Tips to Avoid These 9 Costly TSP Mistakes: Part 2

In the second of two articles, the author highlights some common costly mistakes federal employees are prone to making with their TSP accounts.

Last week in “Tips to Avoid 9 Costly Mistakes: Part 1”, I covered 5 costly mistakes to avoid.

This article (Part 2 of 2) unveils 4 additional TSP mistakes to avoid. Some of these mistakes are simple to explain, while others require more lengthy explanations.

Mistake #6: Not Contributing to the Roth TSP

Let’s kick this off by visiting a favorite cartoon series: The Road Runner. In this episode, Wile E. Coyote was trying to build a bomb to kill the Road Runner. He was building this bomb in a shed on a railroad track. When he heard a train whistle, he looked out the window and saw a freight train bearing down on him. He quickly made a calculated decision and pulled down the shade.

Like Wile E. Coyote, as Americans, we have a freight train approaching us in the form of taxes.

Many believe, as I do, that in order to reduce our national debt (currently just under 20 trillion) and help fund over 100 trillion dollars in unfunded promises, including: Medicare, Social Security, Federal Employee and Veteran’s Benefits, we can expect significant tax increases in the not to distant future.

Now, while there is nothing we as individual can do to fix these problems, we can be proactive in applying tax planning to help protect our retirement from unexpected taxes. Or, we could simply ignore the problem, and pull down the shade like Wile E. Coyote.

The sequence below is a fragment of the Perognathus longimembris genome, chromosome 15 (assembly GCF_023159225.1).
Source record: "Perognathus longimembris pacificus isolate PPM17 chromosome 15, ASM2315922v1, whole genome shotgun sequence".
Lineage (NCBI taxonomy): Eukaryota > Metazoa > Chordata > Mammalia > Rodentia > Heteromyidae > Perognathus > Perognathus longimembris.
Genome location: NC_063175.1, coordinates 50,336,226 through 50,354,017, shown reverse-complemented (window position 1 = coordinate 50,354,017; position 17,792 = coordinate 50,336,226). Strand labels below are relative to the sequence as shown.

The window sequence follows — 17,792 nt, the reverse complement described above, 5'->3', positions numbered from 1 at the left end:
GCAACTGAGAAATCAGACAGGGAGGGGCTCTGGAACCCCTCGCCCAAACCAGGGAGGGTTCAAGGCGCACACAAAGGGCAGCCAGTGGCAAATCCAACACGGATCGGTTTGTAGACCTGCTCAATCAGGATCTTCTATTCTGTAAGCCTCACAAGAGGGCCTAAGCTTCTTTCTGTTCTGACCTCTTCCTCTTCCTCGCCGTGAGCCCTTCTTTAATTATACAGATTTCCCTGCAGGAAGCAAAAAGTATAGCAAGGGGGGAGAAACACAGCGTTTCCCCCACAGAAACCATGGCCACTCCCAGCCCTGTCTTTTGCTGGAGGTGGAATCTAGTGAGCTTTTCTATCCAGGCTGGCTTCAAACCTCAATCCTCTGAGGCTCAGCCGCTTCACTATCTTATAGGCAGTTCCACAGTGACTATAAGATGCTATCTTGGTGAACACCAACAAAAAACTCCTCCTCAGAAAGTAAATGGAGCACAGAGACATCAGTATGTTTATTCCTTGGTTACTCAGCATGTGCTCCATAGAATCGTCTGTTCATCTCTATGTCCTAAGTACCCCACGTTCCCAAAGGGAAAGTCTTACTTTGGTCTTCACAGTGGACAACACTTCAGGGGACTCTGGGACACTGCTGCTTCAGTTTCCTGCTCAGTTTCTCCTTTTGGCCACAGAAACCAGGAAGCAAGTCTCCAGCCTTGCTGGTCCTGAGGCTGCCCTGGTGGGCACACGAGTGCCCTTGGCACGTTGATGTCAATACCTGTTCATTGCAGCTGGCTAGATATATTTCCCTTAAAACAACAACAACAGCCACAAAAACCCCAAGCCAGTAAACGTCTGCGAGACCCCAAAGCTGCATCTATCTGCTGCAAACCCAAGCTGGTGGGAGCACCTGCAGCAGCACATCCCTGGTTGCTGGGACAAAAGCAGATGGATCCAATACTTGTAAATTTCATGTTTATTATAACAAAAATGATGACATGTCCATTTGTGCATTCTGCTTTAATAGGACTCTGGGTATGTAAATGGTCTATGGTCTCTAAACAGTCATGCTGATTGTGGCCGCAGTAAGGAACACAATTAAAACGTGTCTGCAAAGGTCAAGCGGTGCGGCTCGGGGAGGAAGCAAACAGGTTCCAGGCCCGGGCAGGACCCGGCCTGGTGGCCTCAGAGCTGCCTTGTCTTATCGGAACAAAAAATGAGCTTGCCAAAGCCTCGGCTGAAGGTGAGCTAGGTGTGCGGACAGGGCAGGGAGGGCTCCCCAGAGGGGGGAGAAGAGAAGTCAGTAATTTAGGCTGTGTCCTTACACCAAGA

One of the easiest ways to employ proactive tax planning is to take advantage of the Roth TSP. Federal employees, who are eligible to contribute to the Thrift Savings Plan (TSP), are also eligible to contribute to the Roth TSP. A Roth investment allows you to pay tax on the seed (the smaller, starting investment) and reap the bounties of the harvest (the investment plus earnings) tax-free. Do you want to pay taxes on the seed, or the harvest?

Additional considerations to consider when choosing Roth TSP:

  • You’re paying the tax now in today’s known tax rate environment.
  • Most people have fewer deductions in retirement. Many may lose their two biggest deductions: their kids and mortgage interest.
  • Today’s retiree want to maintain their current lifestyle, which they have worked and sacrificed for. This can be difficult when you consider that most of your retirement income sources are taxable. Federal pension (approximately 10%), up to 85% of Social Security benefits, withdrawals from traditional TSP and other retirement accounts, etc.

Mistake #7: Transferring TSP to an IRA Prior to Age 59½

If you retire at age 55 or later and need to access TSP, there will not be a 10% early withdrawal penalty. However, withdrawals taken from an IRA prior to age 59½ will be subject to this 10% penalty.

If you want to transfer TSP to an IRA, make sure you leave enough in TSP to cover any withdrawals you may need prior to age 59½.

Mistake #8: Not Understanding a Beneficiary Participant Account (BPA)

First, the ground rules:

  • A BPA account is only available to a surviving spouse.
  • No other beneficiary may leave funds in TSP
  • BPA owner may take a partial withdrawal (even if their deceased spouse had already taken a partial withdrawal), and then a full withdrawal, as follows:
    • A single payment
    • A series of monthly payment
    • A life annuity
    • A combination of all three

Many federal employees suggest to their spouse that they leave the funds in TSP if they predecease the non-federal annuitant. They can continue to reap the benefits of TSP: low fees, monthly withdrawals, while at the same time keeping it simple for the surviving spouse that may be uncomfortable investing, by utilizing the L-Income Fund or if completely adverse to risk, the G Fund.